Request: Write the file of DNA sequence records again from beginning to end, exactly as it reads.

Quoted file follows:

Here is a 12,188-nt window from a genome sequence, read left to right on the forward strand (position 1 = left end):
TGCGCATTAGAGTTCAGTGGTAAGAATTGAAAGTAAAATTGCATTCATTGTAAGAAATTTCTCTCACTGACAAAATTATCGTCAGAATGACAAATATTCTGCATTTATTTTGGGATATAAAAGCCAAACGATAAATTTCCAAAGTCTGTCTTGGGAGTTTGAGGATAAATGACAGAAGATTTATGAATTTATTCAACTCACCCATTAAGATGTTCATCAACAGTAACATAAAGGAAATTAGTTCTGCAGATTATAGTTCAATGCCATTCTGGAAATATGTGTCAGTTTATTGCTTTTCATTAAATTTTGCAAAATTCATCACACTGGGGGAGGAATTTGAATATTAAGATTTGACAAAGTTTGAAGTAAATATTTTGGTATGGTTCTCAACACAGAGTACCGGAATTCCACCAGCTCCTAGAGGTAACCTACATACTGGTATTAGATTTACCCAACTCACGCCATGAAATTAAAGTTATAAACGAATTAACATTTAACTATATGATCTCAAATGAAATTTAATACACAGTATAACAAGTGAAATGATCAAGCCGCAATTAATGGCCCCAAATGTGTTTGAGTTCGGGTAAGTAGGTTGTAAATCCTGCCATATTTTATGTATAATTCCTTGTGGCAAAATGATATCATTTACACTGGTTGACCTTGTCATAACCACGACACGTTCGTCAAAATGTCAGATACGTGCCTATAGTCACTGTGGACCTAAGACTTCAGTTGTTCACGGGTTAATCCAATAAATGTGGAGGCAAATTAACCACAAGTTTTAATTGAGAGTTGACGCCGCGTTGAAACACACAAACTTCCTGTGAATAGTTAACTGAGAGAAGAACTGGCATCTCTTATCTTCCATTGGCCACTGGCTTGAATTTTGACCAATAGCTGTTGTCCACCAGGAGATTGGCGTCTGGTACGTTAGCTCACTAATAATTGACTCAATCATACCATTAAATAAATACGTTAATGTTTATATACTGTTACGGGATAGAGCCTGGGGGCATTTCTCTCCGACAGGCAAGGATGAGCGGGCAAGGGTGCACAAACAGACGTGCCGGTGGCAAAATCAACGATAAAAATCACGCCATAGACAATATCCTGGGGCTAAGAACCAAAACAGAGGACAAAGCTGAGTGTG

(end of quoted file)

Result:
Here is a 12,188-nt window from a genome sequence, read left to right on the forward strand (position 1 = left end):
TGCGCATTAGAGTTCAGTGGTAAGAATTGAAAGTAAAATTGCATTCATTGTAAGAAATTTCTCTCACTGACAAAATTATCGTCAGAATGACAAATATTCTGCATTTATTTTGGGATATAAAAGCCAAACGATAAATTTCCAAAGTCTGTCTTGGGAGTTTGAGGATAAATGACAGAAGATTTATGAATTTATTCAACTCACCCATTAAGATGTTCATCAACAGTAACATAAAGGAAATTAGTTCTGCAGATTATAGTTCAATGCCATTCTGGAAATATGTGTCAGTTTATTGCTTTTCATTAAATTTTGCAAAATTCATCACACTGGGGGAGGAATTTGAATATTAAGATTTGACAAAGTTTGAAGTAAATATTTTGGTATGGTTCTCAACACAGAGTACCGGAATTCCACCAGCTCCTAGAGGTAACCTACATACTGGTATTAGATTTACCCAACTCACGCCATGAAATTAAAGTTATAAACGAATTAACATTTAACTATATGATCTCAAATGAAATTTAATACACAGTATAACAAGTGAAATGATCAAGCCGCAATTAATGGCCCCAAATGTGTTTGAGTTCGGGTAAGTAGGTTGTAAATCCTGCCATATTTTATGTATAATTCCTTGTGGCAAAATGATATCATTTACACTGGTTGACCTTGTCATAACCACGACACGTTCGTCAAAATGTCAGATACGTGCCTATAGTCACTGTGGACCTAAGACTTCAGTTGTTCACGGGTTAATCCAATAAATGTGGAGGCAAATTAACCACAAGTTTTAATTGAGAGTTGACGCCGCGTTGAAACACACAAACTTCCTGTGAATAGTTAACTGAGAGAAGAACTGGCATCTCTTATCTTCCATTGGCCACTGGCTTGAATTTTGACCAATAGCTGTTGTCCACCAGGAGATTGGCGTCTGGTACGTTAGCTCACTAATAATTGACTCAATCATACCATTAAATAAATACGTTAATGTTTATATACTGTTACGGGATAGAGCCTGGGGGCATTTCTCTCCGACAGGCAAGGATGAGCGGGCAAGGGTGCACAAACAGACGTGCCGGTGGCAAAATCAACGATAAAAATCACGCCATAGACAATATCCTGGGGCTAAGAACCAAAACAGAGGACAAAGCTGAGTGTG